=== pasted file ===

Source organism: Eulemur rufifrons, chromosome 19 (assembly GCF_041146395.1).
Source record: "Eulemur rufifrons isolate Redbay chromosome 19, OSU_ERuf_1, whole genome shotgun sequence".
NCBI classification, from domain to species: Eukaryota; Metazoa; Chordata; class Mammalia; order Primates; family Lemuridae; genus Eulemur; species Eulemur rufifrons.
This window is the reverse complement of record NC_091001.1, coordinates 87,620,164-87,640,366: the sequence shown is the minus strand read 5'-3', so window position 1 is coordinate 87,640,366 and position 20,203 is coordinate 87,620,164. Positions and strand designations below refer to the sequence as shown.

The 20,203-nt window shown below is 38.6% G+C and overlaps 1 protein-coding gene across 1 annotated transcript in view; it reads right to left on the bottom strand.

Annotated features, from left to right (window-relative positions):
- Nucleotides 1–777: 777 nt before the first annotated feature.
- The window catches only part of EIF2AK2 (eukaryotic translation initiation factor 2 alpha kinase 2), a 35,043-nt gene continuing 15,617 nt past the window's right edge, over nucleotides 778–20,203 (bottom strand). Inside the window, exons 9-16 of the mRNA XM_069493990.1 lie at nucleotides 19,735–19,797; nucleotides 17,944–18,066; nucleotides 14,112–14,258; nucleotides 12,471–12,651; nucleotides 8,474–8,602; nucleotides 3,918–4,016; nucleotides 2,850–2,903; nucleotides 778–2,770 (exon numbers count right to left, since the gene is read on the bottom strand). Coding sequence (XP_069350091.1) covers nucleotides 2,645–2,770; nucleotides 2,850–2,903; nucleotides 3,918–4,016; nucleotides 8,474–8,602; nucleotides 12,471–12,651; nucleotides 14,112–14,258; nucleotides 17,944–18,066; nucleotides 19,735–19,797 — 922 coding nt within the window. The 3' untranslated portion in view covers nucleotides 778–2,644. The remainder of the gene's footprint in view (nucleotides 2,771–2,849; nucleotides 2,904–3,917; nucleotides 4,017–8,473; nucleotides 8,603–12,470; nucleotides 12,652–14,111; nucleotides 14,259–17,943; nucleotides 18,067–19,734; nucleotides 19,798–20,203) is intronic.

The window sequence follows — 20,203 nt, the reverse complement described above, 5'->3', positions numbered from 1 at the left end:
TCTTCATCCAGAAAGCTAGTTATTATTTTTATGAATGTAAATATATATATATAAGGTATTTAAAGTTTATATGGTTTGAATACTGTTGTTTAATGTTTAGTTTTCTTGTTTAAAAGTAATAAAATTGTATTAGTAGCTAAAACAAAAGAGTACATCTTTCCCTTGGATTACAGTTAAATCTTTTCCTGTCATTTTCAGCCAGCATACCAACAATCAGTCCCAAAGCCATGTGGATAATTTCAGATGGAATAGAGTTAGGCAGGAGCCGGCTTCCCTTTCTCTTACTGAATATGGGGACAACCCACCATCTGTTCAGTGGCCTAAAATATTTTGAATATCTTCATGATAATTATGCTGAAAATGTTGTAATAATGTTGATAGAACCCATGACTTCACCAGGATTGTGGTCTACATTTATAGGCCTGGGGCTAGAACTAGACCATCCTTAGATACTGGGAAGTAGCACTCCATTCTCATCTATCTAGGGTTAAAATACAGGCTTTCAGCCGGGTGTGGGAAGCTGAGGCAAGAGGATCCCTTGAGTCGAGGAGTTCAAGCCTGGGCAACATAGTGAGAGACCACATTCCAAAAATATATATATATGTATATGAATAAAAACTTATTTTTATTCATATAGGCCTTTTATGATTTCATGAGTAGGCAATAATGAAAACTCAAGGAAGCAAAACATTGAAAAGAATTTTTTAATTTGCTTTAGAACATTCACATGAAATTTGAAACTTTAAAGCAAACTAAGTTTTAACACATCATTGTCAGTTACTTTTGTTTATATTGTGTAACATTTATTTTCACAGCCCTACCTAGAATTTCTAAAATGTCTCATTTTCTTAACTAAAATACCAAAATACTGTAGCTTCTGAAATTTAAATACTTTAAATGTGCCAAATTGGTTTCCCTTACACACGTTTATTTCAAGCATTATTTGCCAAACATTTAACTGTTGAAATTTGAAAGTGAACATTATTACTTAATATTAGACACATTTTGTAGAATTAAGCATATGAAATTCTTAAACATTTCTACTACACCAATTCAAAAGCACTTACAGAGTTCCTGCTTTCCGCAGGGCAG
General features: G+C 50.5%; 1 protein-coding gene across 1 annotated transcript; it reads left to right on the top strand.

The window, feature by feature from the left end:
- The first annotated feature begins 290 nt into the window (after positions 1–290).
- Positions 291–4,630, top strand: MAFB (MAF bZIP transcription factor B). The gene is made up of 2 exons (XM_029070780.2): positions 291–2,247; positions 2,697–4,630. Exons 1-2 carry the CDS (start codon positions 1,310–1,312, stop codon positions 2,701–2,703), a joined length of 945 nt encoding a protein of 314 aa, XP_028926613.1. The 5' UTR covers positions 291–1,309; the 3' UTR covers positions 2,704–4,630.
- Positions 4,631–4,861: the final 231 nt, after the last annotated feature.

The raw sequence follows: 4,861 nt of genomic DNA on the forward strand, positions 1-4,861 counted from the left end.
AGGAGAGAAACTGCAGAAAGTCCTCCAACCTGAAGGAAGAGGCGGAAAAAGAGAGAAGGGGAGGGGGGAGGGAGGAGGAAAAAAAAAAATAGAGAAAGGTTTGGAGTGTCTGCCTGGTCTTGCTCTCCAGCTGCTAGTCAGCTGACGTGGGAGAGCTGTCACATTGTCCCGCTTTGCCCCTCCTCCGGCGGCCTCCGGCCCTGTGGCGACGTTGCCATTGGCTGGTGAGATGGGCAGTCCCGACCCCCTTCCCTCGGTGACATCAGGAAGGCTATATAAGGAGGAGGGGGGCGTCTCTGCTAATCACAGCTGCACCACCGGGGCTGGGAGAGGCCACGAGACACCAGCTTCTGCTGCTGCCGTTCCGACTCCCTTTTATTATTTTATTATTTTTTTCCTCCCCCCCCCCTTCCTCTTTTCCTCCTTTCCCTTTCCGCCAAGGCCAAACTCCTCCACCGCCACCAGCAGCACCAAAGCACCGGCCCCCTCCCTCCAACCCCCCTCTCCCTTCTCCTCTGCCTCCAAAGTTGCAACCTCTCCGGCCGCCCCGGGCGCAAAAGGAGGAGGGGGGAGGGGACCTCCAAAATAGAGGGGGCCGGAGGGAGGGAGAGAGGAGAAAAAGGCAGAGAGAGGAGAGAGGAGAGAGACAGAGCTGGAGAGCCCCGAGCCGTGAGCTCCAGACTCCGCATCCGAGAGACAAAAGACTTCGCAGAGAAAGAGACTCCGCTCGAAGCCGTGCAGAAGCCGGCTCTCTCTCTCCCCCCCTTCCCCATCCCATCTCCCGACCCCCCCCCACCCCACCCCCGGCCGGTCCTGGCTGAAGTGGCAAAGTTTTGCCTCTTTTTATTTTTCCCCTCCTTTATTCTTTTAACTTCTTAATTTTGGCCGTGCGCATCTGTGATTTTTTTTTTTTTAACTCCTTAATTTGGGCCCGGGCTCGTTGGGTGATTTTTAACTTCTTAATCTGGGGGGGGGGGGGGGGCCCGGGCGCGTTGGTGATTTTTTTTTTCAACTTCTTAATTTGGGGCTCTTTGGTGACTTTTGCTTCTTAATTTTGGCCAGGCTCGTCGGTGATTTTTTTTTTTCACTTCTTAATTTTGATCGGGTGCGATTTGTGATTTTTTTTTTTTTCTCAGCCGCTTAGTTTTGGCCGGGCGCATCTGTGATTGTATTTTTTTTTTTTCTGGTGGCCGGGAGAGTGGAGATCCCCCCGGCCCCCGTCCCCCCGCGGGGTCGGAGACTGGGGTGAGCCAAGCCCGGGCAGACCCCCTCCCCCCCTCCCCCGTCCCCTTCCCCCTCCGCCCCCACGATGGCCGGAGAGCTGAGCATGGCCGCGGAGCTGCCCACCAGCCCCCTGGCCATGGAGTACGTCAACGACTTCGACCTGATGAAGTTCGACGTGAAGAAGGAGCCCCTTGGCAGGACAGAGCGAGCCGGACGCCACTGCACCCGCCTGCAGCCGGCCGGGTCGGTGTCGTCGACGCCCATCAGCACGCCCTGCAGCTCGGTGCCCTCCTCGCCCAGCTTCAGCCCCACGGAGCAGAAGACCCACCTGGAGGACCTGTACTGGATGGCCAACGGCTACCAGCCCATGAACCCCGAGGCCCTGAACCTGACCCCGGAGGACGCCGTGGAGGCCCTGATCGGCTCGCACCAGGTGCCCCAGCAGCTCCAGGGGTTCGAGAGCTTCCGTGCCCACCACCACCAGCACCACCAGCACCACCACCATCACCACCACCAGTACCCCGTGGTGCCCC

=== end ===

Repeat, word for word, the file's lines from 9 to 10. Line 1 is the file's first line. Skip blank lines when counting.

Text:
The window sequence follows — 20,203 nt, the reverse complement described above, 5'->3', positions numbered from 1 at the left end:
TCTTCATCCAGAAAGCTAGTTATTATTTTTATGAATGTAAATATATATATATAAGGTATTTAAAGTTTATATGGTTTGAATACTGTTGTTTAATGTTTAGTTTTCTTGTTTAAAAGTAATAAAATTGTATTAGTAGCTAAAACAAAAGAGTACATCTTTCCCTTGGATTACAGTTAAATCTTTTCCTGTCATTTTCAGCCAGCATACCAACAATCAGTCCCAAAGCCATGTGGATAATTTCAGATGGAATAGAGTTAGGCAGGAGCCGGCTTCCCTTTCTCTTACTGAATATGGGGACAACCCACCATCTGTTCAGTGGCCTAAAATATTTTGAATATCTTCATGATAATTATGCTGAAAATGTTGTAATAATGTTGATAGAACCCATGACTTCACCAGGATTGTGGTCTACATTTATAGGCCTGGGGCTAGAACTAGACCATCCTTAGATACTGGGAAGTAGCACTCCATTCTCATCTATCTAGGGTTAAAATACAGGCTTTCAGCCGGGTGTGGGAAGCTGAGGCAAGAGGATCCCTTGAGTCGAGGAGTTCAAGCCTGGGCAACATAGTGAGAGACCACATTCCAAAAATATATATATATGTATATGAATAAAAACTTATTTTTATTCATATAGGCCTTTTATGATTTCATGAGTAGGCAATAATGAAAACTCAAGGAAGCAAAACATTGAAAAGAATTTTTTAATTTGCTTTAGAACATTCACATGAAATTTGAAACTTTAAAGCAAACTAAGTTTTAACACATCATTGTCAGTTACTTTTGTTTATATTGTGTAACATTTATTTTCACAGCCCTACCTAGAATTTCTAAAATGTCTCATTTTCTTAACTAAAATACCAAAATACTGTAGCTTCTGAAATTTAAATACTTTAAATGTGCCAAATTGGTTTCCCTTACACACGTTTATTTCAAGCATTATTTGCCAAACATTTAACTGTTGAAATTTGAAAGTGAACATTATTACTTAATATTAGACACATTTTGTAGAATTAAGCATATGAAATTCTTAAACATTTCTACTACACCAATTCAAAAGCACTTACAGAGTTCCTGCTTTCCGCAGGGCAG